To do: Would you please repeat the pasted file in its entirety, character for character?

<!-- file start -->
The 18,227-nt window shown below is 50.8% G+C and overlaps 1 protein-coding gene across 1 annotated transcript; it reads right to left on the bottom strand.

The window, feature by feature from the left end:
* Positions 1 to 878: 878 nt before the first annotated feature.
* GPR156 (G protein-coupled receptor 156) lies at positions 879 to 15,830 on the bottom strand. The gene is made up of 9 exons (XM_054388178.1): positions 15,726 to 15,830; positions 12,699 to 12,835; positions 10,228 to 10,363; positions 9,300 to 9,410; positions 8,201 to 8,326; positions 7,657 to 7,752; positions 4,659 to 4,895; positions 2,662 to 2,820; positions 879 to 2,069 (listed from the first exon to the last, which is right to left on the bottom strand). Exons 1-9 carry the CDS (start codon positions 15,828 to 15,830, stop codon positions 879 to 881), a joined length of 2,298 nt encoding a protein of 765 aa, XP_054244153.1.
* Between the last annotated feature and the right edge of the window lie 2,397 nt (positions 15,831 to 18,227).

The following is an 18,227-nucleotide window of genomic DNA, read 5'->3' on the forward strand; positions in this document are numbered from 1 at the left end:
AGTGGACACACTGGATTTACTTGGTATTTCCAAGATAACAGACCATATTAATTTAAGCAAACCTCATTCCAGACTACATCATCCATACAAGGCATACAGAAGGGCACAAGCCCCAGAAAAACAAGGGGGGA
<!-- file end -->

The 18,227-nt window shown below is 50.8% G+C and overlaps 1 protein-coding gene across 1 annotated transcript; it reads right to left on the bottom strand.

The window, feature by feature from the left end:
* Positions 1 to 878: 878 nt before the first annotated feature.
* GPR156 (G protein-coupled receptor 156) lies at positions 879 to 15,830 on the bottom strand. The gene is made up of 9 exons (XM_054388178.1): positions 15,726 to 15,830; positions 12,699 to 12,835; positions 10,228 to 10,363; positions 9,300 to 9,410; positions 8,201 to 8,326; positions 7,657 to 7,752; positions 4,659 to 4,895; positions 2,662 to 2,820; positions 879 to 2,069 (listed from the first exon to the last, which is right to left on the bottom strand). Exons 1-9 carry the CDS (start codon positions 15,828 to 15,830, stop codon positions 879 to 881), a joined length of 2,298 nt encoding a protein of 765 aa, XP_054244153.1.
* Between the last annotated feature and the right edge of the window lie 2,397 nt (positions 15,831 to 18,227).

The following is an 18,227-nucleotide window of genomic DNA, read 5'->3' on the forward strand; positions in this document are numbered from 1 at the left end:
AGTGGACACACTGGATTTACTTGGTATTTCCAAGATAACAGACCATATTAATTTAAGCAAACCTCATTCCAGACTACATCATCCATACAAGGCATACAGAAGGGCACAAGCCCCAGAAAAACAAGGGGGGA